Merkel Pushes For Future Talks Between The EU And Russia: Why Some Leaders Are More Hesitant

During a time of increased tension, German Chancellor Angela Merkel has defended the proposal that the European Union (EU) should host a diplomatic meeting with Russia. This idea was rejected by other European leaders at the summit that took place the previous week, particularly Eastern European countries that share a border with Russia. Yet, Merkel stated on Monday, June 28th that she simply wants to open a dialogue with Russian leadership and address certain issues, such as the recent cyberattacks and Russian influence in Libya and Syria. These future talks between the European Union and Russia would have “guidelines and conditions,” as reported by VOA News, in order to protect the interests of member countries, as well as to encourage cooperation on key problems. However, for this to take place, the 27 EU members would have to unanimously vote to start talks with Russia once again.

Merkel’s reasoning behind pushing for increased discussion between the European bloc and Russia comes from the fact that “even during the Cold War, people talked to each other,” and that “silence is not conducive to solving the problems,” as she stated at a conference on Monday. Even Russian diplomat Dmitry Peskov has said that “President Putin…remains interested in establishing working relations” between Moscow and the European Union. Yet, on the other hand, a meeting happening in the near future seems doubtful, for as argued by Gitanas Nausėda, the President of Lithuania, “it’s too early because…we don’t see any radical changes in behavior from Putin,” referring to Russian hostility and military presence. This leaves the European Union divided between leaders who want to open a discussion with Russia and those who don’t believe it is worth it, which is a difficult position moving forward.

Even though Russia has displayed aggression and engaged in threatening military activities in countries such as Ukraine and the annexation of Crimea in 2014, working towards increasing diplomacy between the EU and Russia is a goal that should be pursued. Angela Merkel is right in urging leaders to be more open to having talks that could push the agenda of the EU and lead to peace, not only in Europe but worldwide. The European Union is a powerful organization that Russia relies on. Therefore holding a summit where demands are presented would be ideal, instead of letting already tense relations deteriorate. Leaders that are skeptical about holding talks with Russia should reconsider what future they want to see. One where open dialogue is encouraged and there is an improvement in the current strained relationship, or one where hostility escalates to unknown ends.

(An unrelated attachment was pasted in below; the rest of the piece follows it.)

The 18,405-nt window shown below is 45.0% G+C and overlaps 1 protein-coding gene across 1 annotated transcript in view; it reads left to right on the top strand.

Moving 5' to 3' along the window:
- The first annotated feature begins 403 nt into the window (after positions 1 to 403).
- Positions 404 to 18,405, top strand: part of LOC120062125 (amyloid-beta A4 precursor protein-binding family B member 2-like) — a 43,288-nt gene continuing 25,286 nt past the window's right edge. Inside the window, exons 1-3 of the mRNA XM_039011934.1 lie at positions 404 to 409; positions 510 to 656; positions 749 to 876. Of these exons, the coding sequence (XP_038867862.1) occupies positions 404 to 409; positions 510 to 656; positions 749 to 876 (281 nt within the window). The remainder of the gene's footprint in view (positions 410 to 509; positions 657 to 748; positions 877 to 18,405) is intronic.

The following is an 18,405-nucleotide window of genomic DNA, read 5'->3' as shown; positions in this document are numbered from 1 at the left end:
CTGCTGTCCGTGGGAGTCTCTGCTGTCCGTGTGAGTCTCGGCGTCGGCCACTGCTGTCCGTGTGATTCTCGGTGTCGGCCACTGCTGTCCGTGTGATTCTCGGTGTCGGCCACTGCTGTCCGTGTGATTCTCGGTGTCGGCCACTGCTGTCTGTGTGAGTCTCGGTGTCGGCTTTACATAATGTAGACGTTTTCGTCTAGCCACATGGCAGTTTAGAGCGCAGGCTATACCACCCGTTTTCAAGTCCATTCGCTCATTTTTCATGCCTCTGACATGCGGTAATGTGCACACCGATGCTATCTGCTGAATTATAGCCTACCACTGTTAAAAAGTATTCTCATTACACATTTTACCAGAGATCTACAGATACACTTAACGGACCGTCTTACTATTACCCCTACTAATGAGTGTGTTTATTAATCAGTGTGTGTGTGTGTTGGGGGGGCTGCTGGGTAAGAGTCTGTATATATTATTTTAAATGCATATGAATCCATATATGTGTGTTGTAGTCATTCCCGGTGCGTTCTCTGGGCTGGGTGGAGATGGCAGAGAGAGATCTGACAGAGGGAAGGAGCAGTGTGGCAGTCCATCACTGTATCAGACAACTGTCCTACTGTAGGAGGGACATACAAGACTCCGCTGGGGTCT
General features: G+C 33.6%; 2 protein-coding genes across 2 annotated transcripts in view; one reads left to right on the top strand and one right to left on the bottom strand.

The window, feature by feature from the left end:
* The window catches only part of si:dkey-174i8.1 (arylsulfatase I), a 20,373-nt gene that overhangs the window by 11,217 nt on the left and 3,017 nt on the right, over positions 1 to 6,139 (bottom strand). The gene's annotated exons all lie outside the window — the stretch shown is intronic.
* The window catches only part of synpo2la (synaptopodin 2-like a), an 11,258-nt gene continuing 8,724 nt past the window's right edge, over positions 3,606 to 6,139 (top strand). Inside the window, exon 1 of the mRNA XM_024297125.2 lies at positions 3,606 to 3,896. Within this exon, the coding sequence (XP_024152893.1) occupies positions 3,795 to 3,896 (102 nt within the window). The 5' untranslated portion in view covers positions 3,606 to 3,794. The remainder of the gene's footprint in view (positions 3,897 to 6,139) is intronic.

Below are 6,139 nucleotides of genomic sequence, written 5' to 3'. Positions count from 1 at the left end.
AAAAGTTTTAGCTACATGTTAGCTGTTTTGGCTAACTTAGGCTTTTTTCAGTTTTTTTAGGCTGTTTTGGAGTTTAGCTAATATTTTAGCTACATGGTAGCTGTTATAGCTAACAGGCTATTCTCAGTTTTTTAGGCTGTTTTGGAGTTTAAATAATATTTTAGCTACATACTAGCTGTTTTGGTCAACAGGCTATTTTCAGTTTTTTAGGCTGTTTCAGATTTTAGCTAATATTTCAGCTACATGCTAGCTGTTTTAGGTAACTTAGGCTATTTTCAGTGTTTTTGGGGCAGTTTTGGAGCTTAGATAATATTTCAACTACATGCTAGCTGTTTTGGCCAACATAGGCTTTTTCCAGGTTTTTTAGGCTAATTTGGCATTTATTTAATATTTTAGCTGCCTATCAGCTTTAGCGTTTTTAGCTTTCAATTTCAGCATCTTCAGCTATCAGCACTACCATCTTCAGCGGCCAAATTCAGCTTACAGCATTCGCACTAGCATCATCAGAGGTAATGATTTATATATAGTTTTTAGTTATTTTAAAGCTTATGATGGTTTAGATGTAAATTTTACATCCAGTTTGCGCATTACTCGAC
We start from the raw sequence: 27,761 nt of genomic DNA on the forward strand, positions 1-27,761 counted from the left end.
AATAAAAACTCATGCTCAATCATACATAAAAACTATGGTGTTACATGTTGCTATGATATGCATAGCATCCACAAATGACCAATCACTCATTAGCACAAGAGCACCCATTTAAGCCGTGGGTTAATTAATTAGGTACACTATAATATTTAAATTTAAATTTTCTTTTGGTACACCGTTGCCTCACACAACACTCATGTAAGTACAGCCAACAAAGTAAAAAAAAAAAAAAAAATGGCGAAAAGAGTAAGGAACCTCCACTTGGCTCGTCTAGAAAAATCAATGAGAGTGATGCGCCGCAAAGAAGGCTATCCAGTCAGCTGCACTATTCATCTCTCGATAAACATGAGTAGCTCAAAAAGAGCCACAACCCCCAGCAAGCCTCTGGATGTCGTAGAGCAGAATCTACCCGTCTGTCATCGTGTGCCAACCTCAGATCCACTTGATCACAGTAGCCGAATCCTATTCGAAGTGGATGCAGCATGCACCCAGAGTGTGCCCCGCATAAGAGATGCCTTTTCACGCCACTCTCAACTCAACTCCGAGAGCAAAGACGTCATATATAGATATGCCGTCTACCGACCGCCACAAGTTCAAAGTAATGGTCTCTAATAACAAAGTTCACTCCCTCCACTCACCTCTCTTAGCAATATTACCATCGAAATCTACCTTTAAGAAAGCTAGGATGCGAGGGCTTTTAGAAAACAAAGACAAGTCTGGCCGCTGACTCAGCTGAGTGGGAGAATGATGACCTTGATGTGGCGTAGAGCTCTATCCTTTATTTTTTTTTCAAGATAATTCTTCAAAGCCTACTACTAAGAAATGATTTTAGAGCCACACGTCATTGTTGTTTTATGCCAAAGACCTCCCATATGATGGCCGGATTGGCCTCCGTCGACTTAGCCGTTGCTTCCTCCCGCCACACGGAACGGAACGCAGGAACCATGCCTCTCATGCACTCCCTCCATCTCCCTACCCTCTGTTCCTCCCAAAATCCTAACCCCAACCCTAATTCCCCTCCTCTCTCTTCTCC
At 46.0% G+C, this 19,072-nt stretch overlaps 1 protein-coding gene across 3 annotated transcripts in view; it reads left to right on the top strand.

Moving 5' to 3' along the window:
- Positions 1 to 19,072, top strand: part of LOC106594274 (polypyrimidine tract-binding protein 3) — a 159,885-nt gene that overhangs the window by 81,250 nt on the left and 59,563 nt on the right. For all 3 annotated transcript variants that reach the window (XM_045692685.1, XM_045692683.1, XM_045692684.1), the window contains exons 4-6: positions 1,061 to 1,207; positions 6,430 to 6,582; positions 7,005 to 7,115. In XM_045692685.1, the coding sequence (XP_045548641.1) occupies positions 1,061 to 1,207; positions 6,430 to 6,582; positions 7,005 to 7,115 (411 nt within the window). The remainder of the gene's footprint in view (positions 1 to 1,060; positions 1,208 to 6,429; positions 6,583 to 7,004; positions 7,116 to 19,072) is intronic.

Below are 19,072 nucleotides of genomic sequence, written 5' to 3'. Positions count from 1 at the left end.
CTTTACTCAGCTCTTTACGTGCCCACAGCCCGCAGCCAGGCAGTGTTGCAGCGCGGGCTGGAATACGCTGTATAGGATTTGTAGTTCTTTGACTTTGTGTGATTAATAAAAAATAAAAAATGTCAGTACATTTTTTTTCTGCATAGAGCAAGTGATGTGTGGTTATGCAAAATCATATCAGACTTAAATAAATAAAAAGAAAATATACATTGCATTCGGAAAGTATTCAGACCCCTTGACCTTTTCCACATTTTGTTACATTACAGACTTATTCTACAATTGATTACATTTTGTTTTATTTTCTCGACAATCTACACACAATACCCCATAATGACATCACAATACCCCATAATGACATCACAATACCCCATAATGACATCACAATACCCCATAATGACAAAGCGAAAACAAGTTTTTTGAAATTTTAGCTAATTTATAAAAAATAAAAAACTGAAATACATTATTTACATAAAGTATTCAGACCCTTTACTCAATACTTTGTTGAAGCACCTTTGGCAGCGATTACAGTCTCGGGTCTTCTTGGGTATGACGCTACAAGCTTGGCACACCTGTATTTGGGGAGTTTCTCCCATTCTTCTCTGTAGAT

Russia and the European Union have never been on friendly terms, especially in recent decades with the Cold War and the invasion of Crimea that led to its annexation. Russia is also a key player in the ongoing conflict in Ukraine and has intervened in the civil war in Syria, which has only led to even higher tensions. However, earlier in June, U.S. President Biden and Russian President Putin met one-on-one at a summit in Geneva, despite the United States and Russia’s issues. This was a rare meeting for both countries, which paved the way for the European Union to suggest a similar event. The last interaction between the EU and Russia was in February when the EU Foreign Affairs Chief Josep Borrell travelled to Moscow, which resulted in an uneasy situation when the EU was called an “unreliable partner” by Russian Minister Sergey Lavrov. If the European Union and the Moscow Kremlin can move past their differences and agree to hold a summit, perhaps their current strained position can be remedied.

Angela Merkel, in her statement that talks should be held between the European Union and Russia, has a good point in emphasizing that the tense silence that marks their current relationship does not leave much room for improvement or towards peace. Even though Europe and Russia have had unstable relations in the past, it is still possible to reach some sort of agreement that both parties approve of, especially with a summit that is held with pre-established guidelines for the Kremlin. Yet, if a more open dialogue never happens, the division between the East and the West may not be mitigated, leading to greater problems. It remains to be seen if all member states will end up voting to allow talks to occur with Russia, but the question remains whether a vote in the negative will have consequences.

Sabina Marty